The second message concerns Russia itself. No NATO ally wishes a conflict with Russia – least of all those on the alliance's eastern fringes, who know they would be more secure if Russia enjoyed a co-operative relationship with NATO. The alliance has repeatedly made this point in its communiqués, to little avail. But some speakers at the CER seminar argued that NATO should try again, and that this time the allies should go for a full ‘reset’: that is, tell Moscow that NATO is open to Russian membership, should it decide to join and meet the accession criteria. This would allow the Russian military – historically focused on a possible conflict with the West but now in the midst of deep reforms – to pay greater attention to the far more real threat of terrorism on its southern border, in the North Caucasus. It would also strengthen the hand of those in the Russian government who argue for an economic and political modernisation of Russia and for a closer relationship with the West.

In essence, NATO would follow a two-pronged approach: showing strength and solidarity vis-à-vis Russia but, at the same time, sending a message of inclusiveness to Moscow. The idea is not novel; the alliance pursued a similar ‘dual track’ approach for most of the 1970s and 1980s. But would it work in this day and age? Can the twin messages of reassurance and reset be reconciled?

Several speakers at the CER seminar argued for a positive answer, though they acknowledged the difficulties. The Russian government would view any new reassurance measures such as military exercises in Central Europe as a sign of ill intent. That would weaken the effect of any positive words the strategic concept may have for Russia.

Other speakers emphasised that reassurance measures should calm the relationship. By increasing solidarity among the allies, NATO would take away the opportunities – and the incentives - for the Russian government to pit one NATO member against another, as it has been doing in recent years. Moreover, reassurance measures would make the new allies feel more secure and therefore more willing to support a bold new outreach to Russia. Reassurance, several speakers said, is a precondition for reset.

Would a message of inclusion change Russia’s view of NATO? It is a tall order: the newly released Russian military doctrine calls the enlargement of NATO the most significant danger to the country's security. The Russians seem more and more concerned about NATO; the number of those worried about a conflict with ‘a major country’ – presumably western – has increased 12 per cent year-on-year in 2010 in one respected poll (though this could also reflect rising anxiety about China).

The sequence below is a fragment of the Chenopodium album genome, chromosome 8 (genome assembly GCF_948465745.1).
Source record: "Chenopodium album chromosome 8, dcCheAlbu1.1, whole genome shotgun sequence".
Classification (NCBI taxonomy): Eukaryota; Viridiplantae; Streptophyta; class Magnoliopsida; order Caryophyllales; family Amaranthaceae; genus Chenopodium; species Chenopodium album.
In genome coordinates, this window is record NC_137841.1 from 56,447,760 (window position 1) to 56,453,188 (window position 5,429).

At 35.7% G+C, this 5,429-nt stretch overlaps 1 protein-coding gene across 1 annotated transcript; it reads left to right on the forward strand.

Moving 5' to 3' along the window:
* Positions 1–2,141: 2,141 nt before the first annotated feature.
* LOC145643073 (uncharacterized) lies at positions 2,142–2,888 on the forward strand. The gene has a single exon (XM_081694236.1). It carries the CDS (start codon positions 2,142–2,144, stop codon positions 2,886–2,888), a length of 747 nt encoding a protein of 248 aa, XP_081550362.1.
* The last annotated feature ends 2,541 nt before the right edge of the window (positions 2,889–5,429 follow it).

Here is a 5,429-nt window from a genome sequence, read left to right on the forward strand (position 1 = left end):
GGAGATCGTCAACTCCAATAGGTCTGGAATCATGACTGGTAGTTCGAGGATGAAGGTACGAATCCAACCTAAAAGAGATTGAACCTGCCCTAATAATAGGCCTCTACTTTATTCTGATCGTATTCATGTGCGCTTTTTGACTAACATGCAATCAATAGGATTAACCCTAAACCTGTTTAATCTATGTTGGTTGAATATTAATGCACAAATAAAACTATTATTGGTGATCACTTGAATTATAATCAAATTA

NATO’s ability to change this mindset is limited. The alliance carries so many negative associations in Russia that its capacity to aggravate tensions far outweighs its ability to induce positive change in Russian thinking. Nor is it obvious that the current government in Moscow is unhappy with the current situation – as one speaker at the seminar suggested, it suits some Russian elites to paint NATO as an enemy: doing so stimulates nationalist sentiment that may strengthen public support for the government.

Even so, a clear offer of reset from NATO could bring long-term benefits. The economic crisis has made Russia less certain and self-assured. While the regime is too inflexible to change in the short term (as Katinka Barysch argues in her recent CER policy brief, it also seems more introspective than at any time since the boom years of the mid to late 2000s. As Dmitri Trenin argues in his recent study http:// today’s bluster often hides uncertainty about the country’s economic and political future.

To overcome the mistrust between NATO and Russia, the country’s leaders would have to rethink some of the most fundamental bases of their foreign policy. NATO by itself cannot bring about that change. But it can create space for Russia’s independent thinkers and for the more reform-minded parts of the government to entertain the possibility of a future without a hostile relationship with the West. That could be a significant benefit of NATO’s new strategic concept carrying a message of reset.

Tomas Valasek is director of foreign policy and defence at the Centre for European Reform.